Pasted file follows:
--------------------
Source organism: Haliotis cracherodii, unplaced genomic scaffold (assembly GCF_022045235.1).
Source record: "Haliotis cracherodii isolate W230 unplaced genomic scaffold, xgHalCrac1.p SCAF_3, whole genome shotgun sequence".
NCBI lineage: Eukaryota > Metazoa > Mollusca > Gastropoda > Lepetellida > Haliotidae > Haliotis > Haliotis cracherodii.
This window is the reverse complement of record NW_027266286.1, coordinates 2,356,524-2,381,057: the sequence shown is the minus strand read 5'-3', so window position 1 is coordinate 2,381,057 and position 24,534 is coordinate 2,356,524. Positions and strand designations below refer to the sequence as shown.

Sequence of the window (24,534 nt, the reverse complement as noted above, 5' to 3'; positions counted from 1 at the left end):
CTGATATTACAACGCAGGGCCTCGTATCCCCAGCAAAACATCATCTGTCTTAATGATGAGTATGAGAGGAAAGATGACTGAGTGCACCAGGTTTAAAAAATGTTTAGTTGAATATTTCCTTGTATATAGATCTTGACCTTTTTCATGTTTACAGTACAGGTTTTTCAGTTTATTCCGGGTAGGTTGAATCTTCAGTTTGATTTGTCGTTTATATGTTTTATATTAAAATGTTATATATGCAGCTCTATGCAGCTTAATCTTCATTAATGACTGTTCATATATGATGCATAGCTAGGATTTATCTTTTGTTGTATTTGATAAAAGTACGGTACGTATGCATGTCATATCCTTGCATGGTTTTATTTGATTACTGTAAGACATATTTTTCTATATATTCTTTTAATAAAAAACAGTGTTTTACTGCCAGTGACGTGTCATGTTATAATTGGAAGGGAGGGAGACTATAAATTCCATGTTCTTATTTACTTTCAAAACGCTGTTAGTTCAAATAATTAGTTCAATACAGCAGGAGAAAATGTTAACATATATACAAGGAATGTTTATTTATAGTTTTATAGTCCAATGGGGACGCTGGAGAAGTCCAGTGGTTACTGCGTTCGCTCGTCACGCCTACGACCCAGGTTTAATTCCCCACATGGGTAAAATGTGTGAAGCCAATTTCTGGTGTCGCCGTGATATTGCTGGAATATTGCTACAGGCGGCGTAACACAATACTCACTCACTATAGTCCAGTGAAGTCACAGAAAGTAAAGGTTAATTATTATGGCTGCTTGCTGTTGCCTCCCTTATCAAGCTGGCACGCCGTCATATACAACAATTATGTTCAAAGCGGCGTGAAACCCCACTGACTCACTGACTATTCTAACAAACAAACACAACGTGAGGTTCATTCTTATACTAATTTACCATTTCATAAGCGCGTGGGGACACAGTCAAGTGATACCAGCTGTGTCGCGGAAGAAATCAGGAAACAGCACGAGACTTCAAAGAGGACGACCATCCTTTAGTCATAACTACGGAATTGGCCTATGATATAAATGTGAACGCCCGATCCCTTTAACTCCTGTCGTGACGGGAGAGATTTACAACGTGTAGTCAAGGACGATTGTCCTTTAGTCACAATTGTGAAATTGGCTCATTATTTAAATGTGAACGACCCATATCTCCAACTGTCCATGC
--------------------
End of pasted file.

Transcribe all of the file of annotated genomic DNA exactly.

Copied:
Source organism: Haliotis cracherodii, unplaced genomic scaffold (assembly GCF_022045235.1).
Source record: "Haliotis cracherodii isolate W230 unplaced genomic scaffold, xgHalCrac1.p SCAF_3, whole genome shotgun sequence".
NCBI lineage: Eukaryota > Metazoa > Mollusca > Gastropoda > Lepetellida > Haliotidae > Haliotis > Haliotis cracherodii.
This window is the reverse complement of record NW_027266286.1, coordinates 2,356,524-2,381,057: the sequence shown is the minus strand read 5'-3', so window position 1 is coordinate 2,381,057 and position 24,534 is coordinate 2,356,524. Positions and strand designations below refer to the sequence as shown.

Sequence of the window (24,534 nt, the reverse complement as noted above, 5' to 3'; positions counted from 1 at the left end):
CTGATATTACAACGCAGGGCCTCGTATCCCCAGCAAAACATCATCTGTCTTAATGATGAGTATGAGAGGAAAGATGACTGAGTGCACCAGGTTTAAAAAATGTTTAGTTGAATATTTCCTTGTATATAGATCTTGACCTTTTTCATGTTTACAGTACAGGTTTTTCAGTTTATTCCGGGTAGGTTGAATCTTCAGTTTGATTTGTCGTTTATATGTTTTATATTAAAATGTTATATATGCAGCTCTATGCAGCTTAATCTTCATTAATGACTGTTCATATATGATGCATAGCTAGGATTTATCTTTTGTTGTATTTGATAAAAGTACGGTACGTATGCATGTCATATCCTTGCATGGTTTTATTTGATTACTGTAAGACATATTTTTCTATATATTCTTTTAATAAAAAACAGTGTTTTACTGCCAGTGACGTGTCATGTTATAATTGGAAGGGAGGGAGACTATAAATTCCATGTTCTTATTTACTTTCAAAACGCTGTTAGTTCAAATAATTAGTTCAATACAGCAGGAGAAAATGTTAACATATATACAAGGAATGTTTATTTATAGTTTTATAGTCCAATGGGGACGCTGGAGAAGTCCAGTGGTTACTGCGTTCGCTCGTCACGCCTACGACCCAGGTTTAATTCCCCACATGGGTAAAATGTGTGAAGCCAATTTCTGGTGTCGCCGTGATATTGCTGGAATATTGCTACAGGCGGCGTAACACAATACTCACTCACTATAGTCCAGTGAAGTCACAGAAAGTAAAGGTTAATTATTATGGCTGCTTGCTGTTGCCTCCCTTATCAAGCTGGCACGCCGTCATATACAACAATTATGTTCAAAGCGGCGTGAAACCCCACTGACTCACTGACTATTCTAACAAACAAACACAACGTGAGGTTCATTCTTATACTAATTTACCATTTCATAAGCGCGTGGGGACACAGTCAAGTGATACCAGCTGTGTCGCGGAAGAAATCAGGAAACAGCACGAGACTTCAAAGAGGACGACCATCCTTTAGTCATAACTACGGAATTGGCCTATGATATAAATGTGAACGCCCGATCCCTTTAACTCCTGTCGTGACGGGAGAGATTTACAACGTGTAGTCAAGGACGATTGTCCTTTAGTCACAATTGTGAAATTGGCTCATTATTTAAATGTGAACGACCCATATCTCCAACTGTCCATGC